• Make clear the responsibility and accountability of relevant roles

The fundamental idea is to provide a policy that will raise awareness in the organization and give business unit managers the ability to make conscious decisions about the protection of sensitive data.

Minimize the Number of Classifications in Your Scheme and Communicate Them Clearly

Policy complexity is a common problem during implementation, so keep the number of classifications to a minimum. In most organizations, there should be no more than three or four classifications. They typically include a public category, a sensitive or internal category, and one or two highly sensitive categories to address data such as executive communication or regulatory requirements.

Gartner client experience has demonstrated that more-complex schemes that seem to work well on paper typically do not translate into action. Nobody can figure out how to classify data because the scheme is too complex and/or it is insufficiently supported by training and documentation. Defining the scheme is one challenge; communicating it clearly for implementation is another. The categories in a scheme are typically defined to group together datasets that represent similar risks and have similar handling requirements. They tend to be described at a high level in terms of the impact to the business if that data is mishandled along with some key data examples. But that is typically not sufficient to educate or provide a reliable reference for users to consistently and accurately classify data across the organization. This high-level scheme description is adequate for your basic classification policy, but be prepared to provide more extensive guidance as part of your sensitive data-handling guidelines or as a separate procedure to make classification successful. The best methodologies to communicate what data fits in what classifications vary from organization to organization based on prevalent data sets and culture, but include:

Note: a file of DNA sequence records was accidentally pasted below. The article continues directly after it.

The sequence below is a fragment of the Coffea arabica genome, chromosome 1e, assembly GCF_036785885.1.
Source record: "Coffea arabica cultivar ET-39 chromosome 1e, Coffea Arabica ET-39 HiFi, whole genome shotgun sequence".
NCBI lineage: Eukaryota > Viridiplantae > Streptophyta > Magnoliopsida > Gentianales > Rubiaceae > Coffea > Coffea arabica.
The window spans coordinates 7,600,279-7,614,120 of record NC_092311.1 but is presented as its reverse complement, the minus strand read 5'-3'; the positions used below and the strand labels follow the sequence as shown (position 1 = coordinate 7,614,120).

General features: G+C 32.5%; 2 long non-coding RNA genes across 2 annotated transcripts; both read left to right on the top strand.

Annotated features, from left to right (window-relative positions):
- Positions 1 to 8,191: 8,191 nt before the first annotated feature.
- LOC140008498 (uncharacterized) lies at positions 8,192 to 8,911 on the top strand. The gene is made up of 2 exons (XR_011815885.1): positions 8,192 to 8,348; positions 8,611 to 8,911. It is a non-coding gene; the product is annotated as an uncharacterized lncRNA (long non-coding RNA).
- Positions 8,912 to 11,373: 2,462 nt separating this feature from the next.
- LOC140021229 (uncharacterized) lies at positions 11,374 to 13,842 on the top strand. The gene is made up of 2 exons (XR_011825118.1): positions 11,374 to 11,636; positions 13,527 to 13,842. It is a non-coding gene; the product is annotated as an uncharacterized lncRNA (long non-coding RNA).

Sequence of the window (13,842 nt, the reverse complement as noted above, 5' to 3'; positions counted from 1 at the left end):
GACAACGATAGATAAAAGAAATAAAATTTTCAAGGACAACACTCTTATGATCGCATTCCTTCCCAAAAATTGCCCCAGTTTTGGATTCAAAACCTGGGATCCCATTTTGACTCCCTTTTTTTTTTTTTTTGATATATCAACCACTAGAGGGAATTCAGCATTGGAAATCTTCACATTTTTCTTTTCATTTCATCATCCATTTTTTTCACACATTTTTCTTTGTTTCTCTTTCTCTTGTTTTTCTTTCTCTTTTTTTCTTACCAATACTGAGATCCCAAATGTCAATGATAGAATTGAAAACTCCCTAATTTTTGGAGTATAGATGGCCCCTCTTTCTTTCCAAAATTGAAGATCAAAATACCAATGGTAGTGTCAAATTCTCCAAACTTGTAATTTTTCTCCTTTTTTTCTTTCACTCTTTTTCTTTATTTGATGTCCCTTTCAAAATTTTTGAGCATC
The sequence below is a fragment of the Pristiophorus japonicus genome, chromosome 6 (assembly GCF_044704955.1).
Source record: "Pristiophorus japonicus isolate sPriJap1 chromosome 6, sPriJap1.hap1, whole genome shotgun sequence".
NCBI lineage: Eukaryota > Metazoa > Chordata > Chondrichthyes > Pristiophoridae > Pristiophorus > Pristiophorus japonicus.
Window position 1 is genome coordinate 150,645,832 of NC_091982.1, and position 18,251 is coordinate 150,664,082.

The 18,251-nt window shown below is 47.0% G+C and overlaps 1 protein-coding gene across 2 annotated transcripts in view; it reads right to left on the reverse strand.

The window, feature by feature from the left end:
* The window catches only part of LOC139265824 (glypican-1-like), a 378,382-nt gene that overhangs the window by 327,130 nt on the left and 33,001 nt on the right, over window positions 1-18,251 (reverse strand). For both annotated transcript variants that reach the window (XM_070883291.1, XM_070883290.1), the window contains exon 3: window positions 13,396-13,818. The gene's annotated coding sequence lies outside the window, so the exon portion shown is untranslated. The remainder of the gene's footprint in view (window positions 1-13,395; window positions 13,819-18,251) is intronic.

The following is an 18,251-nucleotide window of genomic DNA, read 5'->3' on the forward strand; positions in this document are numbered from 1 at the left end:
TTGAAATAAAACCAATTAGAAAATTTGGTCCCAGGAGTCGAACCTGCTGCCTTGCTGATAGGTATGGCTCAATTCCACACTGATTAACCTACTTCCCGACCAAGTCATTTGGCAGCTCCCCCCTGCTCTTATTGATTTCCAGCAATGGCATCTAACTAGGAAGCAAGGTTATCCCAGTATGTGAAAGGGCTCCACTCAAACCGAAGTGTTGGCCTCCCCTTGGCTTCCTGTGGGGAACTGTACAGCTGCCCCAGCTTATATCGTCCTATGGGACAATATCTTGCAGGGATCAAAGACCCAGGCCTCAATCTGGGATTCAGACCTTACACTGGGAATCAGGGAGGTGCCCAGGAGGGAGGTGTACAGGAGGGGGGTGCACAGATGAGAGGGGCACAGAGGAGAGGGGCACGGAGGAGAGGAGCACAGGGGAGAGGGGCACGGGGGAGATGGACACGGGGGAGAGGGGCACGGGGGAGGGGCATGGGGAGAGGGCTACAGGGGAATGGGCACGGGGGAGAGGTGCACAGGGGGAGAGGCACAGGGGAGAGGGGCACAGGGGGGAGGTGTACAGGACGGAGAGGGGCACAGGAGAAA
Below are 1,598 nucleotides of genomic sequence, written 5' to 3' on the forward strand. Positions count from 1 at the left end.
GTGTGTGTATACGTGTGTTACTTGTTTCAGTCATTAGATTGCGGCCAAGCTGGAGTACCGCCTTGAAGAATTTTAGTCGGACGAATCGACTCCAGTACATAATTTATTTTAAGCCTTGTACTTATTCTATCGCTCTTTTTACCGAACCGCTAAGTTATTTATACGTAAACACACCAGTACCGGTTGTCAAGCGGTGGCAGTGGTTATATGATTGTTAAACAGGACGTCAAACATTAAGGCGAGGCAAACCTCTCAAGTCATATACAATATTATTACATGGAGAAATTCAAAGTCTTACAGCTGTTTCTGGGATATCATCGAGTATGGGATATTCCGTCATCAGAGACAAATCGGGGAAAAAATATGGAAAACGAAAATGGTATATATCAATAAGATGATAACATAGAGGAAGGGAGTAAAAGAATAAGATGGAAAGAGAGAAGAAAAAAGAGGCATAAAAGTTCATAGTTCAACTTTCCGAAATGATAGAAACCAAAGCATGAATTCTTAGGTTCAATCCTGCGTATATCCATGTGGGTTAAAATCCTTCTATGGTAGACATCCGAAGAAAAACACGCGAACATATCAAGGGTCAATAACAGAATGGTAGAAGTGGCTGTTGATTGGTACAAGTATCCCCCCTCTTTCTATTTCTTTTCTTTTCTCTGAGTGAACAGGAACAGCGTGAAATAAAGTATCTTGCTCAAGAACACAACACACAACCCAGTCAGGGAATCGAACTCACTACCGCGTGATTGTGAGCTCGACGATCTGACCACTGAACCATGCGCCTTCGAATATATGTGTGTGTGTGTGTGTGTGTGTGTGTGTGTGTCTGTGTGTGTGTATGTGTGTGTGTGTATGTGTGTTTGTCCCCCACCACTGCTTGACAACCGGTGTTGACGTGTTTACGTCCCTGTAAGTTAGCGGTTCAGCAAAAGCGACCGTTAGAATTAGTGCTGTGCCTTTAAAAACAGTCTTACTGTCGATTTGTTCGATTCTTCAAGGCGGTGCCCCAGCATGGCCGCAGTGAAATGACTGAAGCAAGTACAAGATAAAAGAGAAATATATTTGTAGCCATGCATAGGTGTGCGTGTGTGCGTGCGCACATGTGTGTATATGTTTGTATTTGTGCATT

• Reference lists of critical or representative documents and/or data types for each classification, organized by department
  • A weighted scorecard that yields a classification based on aggregated risk
  • Decision trees that yield a classification based on a minimal set of yes-no questions

Lists can be burdensome to maintain and can grow to be difficult to use, however. Organizations using lists should focus on key examples and documents that have a history of misclassification, and train their users to match general documents and data to the provided examples. A default classification is also desirable to ensure a minimum level of security until the data classification can be established or to simplify labelling requirements. Depending on the mission or culture of an organization, this default classification could be “public” but most often is one level above that and a variation of “internal.”

Define Standards or Guidelines for Data Handling Based on Classification